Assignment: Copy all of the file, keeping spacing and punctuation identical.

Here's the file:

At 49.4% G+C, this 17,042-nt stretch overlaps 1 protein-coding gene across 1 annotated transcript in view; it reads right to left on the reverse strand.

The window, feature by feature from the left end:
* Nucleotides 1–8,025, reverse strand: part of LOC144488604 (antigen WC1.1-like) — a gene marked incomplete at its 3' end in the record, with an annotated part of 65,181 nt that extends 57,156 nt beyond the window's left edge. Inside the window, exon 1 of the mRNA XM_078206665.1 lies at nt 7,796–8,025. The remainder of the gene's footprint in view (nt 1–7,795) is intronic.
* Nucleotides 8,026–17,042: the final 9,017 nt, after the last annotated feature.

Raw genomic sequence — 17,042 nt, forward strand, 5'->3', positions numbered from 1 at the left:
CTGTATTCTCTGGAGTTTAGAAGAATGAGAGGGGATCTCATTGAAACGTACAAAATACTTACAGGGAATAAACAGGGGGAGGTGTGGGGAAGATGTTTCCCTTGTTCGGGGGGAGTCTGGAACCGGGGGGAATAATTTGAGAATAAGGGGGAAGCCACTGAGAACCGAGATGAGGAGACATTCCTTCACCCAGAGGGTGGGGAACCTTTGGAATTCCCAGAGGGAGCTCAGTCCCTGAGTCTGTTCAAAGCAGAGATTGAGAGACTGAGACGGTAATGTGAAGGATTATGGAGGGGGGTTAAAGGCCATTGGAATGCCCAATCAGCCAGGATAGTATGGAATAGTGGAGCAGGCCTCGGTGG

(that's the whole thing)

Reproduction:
At 49.4% G+C, this 17,042-nt stretch overlaps 1 protein-coding gene across 1 annotated transcript in view; it reads right to left on the reverse strand.

The window, feature by feature from the left end:
* Nucleotides 1–8,025, reverse strand: part of LOC144488604 (antigen WC1.1-like) — a gene marked incomplete at its 3' end in the record, with an annotated part of 65,181 nt that extends 57,156 nt beyond the window's left edge. Inside the window, exon 1 of the mRNA XM_078206665.1 lies at nt 7,796–8,025. The remainder of the gene's footprint in view (nt 1–7,795) is intronic.
* Nucleotides 8,026–17,042: the final 9,017 nt, after the last annotated feature.

Raw genomic sequence — 17,042 nt, forward strand, 5'->3', positions numbered from 1 at the left:
CTGTATTCTCTGGAGTTTAGAAGAATGAGAGGGGATCTCATTGAAACGTACAAAATACTTACAGGGAATAAACAGGGGGAGGTGTGGGGAAGATGTTTCCCTTGTTCGGGGGGAGTCTGGAACCGGGGGGAATAATTTGAGAATAAGGGGGAAGCCACTGAGAACCGAGATGAGGAGACATTCCTTCACCCAGAGGGTGGGGAACCTTTGGAATTCCCAGAGGGAGCTCAGTCCCTGAGTCTGTTCAAAGCAGAGATTGAGAGACTGAGACGGTAATGTGAAGGATTATGGAGGGGGGTTAAAGGCCATTGGAATGCCCAATCAGCCAGGATAGTATGGAATAGTGGAGCAGGCCTCGGTGG